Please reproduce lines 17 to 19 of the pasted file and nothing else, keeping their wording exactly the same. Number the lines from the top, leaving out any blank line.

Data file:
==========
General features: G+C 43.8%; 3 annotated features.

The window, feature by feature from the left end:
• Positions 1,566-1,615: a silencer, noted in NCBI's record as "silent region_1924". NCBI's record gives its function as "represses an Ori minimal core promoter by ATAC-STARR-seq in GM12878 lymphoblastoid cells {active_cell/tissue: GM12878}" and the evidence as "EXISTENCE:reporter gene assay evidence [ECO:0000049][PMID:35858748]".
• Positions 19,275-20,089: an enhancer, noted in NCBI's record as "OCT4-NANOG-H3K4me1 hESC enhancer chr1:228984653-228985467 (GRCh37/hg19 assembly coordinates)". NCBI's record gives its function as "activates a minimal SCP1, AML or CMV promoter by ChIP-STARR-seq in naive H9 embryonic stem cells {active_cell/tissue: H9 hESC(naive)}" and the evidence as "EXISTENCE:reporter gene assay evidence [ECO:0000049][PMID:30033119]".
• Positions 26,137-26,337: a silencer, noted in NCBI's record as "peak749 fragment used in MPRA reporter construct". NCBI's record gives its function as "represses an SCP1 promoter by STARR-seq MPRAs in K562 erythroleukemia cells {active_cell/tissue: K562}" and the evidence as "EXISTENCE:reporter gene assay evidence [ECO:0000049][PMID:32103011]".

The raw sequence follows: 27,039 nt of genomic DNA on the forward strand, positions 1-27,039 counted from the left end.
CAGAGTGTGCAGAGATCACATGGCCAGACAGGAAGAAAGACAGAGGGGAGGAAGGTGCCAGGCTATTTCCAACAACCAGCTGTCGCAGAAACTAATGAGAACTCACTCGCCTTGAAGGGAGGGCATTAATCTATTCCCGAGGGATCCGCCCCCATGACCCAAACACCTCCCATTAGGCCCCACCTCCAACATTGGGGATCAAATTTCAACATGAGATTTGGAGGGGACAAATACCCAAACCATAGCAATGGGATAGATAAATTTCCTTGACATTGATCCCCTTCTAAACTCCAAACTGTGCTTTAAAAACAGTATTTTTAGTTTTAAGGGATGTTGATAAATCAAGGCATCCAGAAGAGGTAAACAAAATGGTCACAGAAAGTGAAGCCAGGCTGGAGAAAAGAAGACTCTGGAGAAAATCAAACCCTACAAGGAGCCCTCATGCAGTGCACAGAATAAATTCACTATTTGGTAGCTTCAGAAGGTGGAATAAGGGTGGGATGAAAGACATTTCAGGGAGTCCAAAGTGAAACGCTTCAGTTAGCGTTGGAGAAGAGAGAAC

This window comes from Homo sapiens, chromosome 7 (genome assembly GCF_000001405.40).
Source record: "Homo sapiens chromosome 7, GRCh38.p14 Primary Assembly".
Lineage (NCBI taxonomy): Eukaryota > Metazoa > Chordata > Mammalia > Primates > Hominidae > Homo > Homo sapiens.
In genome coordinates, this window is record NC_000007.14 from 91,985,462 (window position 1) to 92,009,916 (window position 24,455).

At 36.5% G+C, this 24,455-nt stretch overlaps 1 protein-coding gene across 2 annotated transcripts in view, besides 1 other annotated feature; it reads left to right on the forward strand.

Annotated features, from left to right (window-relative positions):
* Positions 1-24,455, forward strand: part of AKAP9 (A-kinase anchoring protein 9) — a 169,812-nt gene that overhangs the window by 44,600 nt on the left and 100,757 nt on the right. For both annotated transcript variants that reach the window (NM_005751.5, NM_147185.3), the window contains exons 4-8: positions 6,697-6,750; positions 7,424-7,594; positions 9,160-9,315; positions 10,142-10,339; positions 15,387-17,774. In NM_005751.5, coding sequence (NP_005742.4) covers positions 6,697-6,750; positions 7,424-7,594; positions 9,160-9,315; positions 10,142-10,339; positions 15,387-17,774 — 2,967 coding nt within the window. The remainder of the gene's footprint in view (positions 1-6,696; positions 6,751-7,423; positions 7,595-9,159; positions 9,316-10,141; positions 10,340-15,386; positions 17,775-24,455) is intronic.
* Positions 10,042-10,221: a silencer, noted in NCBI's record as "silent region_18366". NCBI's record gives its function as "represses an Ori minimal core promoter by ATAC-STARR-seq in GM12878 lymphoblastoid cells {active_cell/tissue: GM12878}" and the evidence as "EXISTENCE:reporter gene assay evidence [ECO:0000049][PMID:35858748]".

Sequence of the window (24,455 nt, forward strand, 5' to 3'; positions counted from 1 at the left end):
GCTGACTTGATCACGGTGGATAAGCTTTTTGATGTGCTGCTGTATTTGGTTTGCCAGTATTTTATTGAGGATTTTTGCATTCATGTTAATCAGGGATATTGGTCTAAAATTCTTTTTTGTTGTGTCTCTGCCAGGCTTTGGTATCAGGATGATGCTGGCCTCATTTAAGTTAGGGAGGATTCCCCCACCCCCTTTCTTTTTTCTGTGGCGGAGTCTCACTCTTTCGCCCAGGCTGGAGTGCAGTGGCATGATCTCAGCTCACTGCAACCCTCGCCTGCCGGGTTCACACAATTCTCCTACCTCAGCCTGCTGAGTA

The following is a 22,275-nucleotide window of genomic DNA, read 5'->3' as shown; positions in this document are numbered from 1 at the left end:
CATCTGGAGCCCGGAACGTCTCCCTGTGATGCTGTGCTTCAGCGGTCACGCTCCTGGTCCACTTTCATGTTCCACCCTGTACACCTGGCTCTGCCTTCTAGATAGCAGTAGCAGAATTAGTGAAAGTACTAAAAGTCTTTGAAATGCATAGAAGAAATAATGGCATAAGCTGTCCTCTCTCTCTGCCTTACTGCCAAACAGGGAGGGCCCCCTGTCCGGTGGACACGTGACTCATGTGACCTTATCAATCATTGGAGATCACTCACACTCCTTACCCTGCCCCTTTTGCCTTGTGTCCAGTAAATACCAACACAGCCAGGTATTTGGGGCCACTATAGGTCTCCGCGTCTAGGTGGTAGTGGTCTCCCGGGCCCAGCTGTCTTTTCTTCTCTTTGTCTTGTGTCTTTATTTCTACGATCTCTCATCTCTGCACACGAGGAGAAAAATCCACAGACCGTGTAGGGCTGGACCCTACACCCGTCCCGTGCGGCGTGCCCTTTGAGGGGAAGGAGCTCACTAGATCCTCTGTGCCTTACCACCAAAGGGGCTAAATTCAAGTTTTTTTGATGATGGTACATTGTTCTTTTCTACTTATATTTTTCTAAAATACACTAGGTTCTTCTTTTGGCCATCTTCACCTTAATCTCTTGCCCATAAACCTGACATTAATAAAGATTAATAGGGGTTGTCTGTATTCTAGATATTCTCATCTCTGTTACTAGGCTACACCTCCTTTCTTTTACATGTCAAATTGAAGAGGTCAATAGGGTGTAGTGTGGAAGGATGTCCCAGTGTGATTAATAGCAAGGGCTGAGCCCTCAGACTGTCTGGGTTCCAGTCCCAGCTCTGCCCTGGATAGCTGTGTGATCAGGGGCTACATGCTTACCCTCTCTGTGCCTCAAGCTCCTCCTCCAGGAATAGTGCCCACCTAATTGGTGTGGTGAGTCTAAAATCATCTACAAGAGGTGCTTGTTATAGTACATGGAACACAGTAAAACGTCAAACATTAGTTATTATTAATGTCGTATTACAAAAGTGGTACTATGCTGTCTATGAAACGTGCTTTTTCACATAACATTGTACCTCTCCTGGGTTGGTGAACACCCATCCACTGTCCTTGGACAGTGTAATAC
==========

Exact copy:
GCTGACTTGATCACGGTGGATAAGCTTTTTGATGTGCTGCTGTATTTGGTTTGCCAGTATTTTATTGAGGATTTTTGCATTCATGTTAATCAGGGATATTGGTCTAAAATTCTTTTTTGTTGTGTCTCTGCCAGGCTTTGGTATCAGGATGATGCTGGCCTCATTTAAGTTAGGGAGGATTCCCCCACCCCCTTTCTTTTTTCTGTGGCGGAGTCTCACTCTTTCGCCCAGGCTGGAGTGCAGTGGCATGATCTCAGCTCACTGCAACCCTCGCCTGCCGGGTTCACACAATTCTCCTACCTCAGCCTGCTGAGTA

The following is a 22,275-nucleotide window of genomic DNA, read 5'->3' as shown; positions in this document are numbered from 1 at the left end:
CATCTGGAGCCCGGAACGTCTCCCTGTGATGCTGTGCTTCAGCGGTCACGCTCCTGGTCCACTTTCATGTTCCACCCTGTACACCTGGCTCTGCCTTCTAGATAGCAGTAGCAGAATTAGTGAAAGTACTAAAAGTCTTTGAAATGCATAGAAGAAATAATGGCATAAGCTGTCCTCTCTCTCTGCCTTACTGCCAAACAGGGAGGGCCCCCTGTCCGGTGGACACGTGACTCATGTGACCTTATCAATCATTGGAGATCACTCACACTCCTTACCCTGCCCCTTTTGCCTTGTGTCCAGTAAATACCAACACAGCCAGGTATTTGGGGCCACTATAGGTCTCCGCGTCTAGGTGGTAGTGGTCTCCCGGGCCCAGCTGTCTTTTCTTCTCTTTGTCTTGTGTCTTTATTTCTACGATCTCTCATCTCTGCACACGAGGAGAAAAATCCACAGACCGTGTAGGGCTGGACCCTACACCCGTCCCGTGCGGCGTGCCCTTTGAGGGGAAGGAGCTCACTAGATCCTCTGTGCCTTACCACCAAAGGGGCTAAATTCAAGTTTTTTTGATGATGGTACATTGTTCTTTTCTACTTATATTTTTCTAAAATACACTAGGTTCTTCTTTTGGCCATCTTCACCTTAATCTCTTGCCCATAAACCTGACATTAATAAAGATTAATAGGGGTTGTCTGTATTCTAGATATTCTCATCTCTGTTACTAGGCTACACCTCCTTTCTTTTACATGTCAAATTGAAGAGGTCAATAGGGTGTAGTGTGGAAGGATGTCCCAGTGTGATTAATAGCAAGGGCTGAGCCCTCAGACTGTCTGGGTTCCAGTCCCAGCTCTGCCCTGGATAGCTGTGTGATCAGGGGCTACATGCTTACCCTCTCTGTGCCTCAAGCTCCTCCTCCAGGAATAGTGCCCACCTAATTGGTGTGGTGAGTCTAAAATCATCTACAAGAGGTGCTTGTTATAGTACATGGAACACAGTAAAACGTCAAACATTAGTTATTATTAATGTCGTATTACAAAAGTGGTACTATGCTGTCTATGAAACGTGCTTTTTCACATAACATTGTACCTCTCCTGGGTTGGTGAACACCCATCCACTGTCCTTGGACAGTGTAATAC